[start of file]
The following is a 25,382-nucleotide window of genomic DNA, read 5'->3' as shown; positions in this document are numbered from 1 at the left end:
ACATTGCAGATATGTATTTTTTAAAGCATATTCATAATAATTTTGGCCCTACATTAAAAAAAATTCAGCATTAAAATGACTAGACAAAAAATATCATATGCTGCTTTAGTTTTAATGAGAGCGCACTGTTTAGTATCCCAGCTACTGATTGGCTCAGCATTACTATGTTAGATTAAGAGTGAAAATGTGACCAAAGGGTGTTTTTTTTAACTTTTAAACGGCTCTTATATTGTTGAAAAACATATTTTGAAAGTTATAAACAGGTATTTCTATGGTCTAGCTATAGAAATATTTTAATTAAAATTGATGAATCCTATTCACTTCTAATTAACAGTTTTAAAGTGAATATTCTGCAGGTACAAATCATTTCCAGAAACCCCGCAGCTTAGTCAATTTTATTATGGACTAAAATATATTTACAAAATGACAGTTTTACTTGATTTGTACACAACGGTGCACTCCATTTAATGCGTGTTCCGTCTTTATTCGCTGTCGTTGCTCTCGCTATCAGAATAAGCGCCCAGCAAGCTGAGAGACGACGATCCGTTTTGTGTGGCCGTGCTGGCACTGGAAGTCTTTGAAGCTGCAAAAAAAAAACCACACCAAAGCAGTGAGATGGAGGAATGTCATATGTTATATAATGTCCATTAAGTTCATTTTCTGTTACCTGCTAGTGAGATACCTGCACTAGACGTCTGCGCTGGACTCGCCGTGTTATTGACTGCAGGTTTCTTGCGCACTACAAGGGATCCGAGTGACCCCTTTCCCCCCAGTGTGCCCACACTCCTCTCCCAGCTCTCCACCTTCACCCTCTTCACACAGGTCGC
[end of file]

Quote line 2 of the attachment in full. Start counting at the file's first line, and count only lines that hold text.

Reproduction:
ACATTGCAGATATGTATTTTTTAAAGCATATTCATAATAATTTTGGCCCTACATTAAAAAAAATTCAGCATTAAAATGACTAGACAAAAAATATCATATGCTGCTTTAGTTTTAATGAGAGCGCACTGTTTAGTATCCCAGCTACTGATTGGCTCAGCATTACTATGTTAGATTAAGAGTGAAAATGTGACCAAAGGGTGTTTTTTTTAACTTTTAAACGGCTCTTATATTGTTGAAAAACATATTTTGAAAGTTATAAACAGGTATTTCTATGGTCTAGCTATAGAAATATTTTAATTAAAATTGATGAATCCTATTCACTTCTAATTAACAGTTTTAAAGTGAATATTCTGCAGGTACAAATCATTTCCAGAAACCCCGCAGCTTAGTCAATTTTATTATGGACTAAAATATATTTACAAAATGACAGTTTTACTTGATTTGTACACAACGGTGCACTCCATTTAATGCGTGTTCCGTCTTTATTCGCTGTCGTTGCTCTCGCTATCAGAATAAGCGCCCAGCAAGCTGAGAGACGACGATCCGTTTTGTGTGGCCGTGCTGGCACTGGAAGTCTTTGAAGCTGCAAAAAAAAAACCACACCAAAGCAGTGAGATGGAGGAATGTCATATGTTATATAATGTCCATTAAGTTCATTTTCTGTTACCTGCTAGTGAGATACCTGCACTAGACGTCTGCGCTGGACTCGCCGTGTTATTGACTGCAGGTTTCTTGCGCACTACAAGGGATCCGAGTGACCCCTTTCCCCCCAGTGTGCCCACACTCCTCTCCCAGCTCTCCACCTTCACCCTCTTCACACAGGTCGC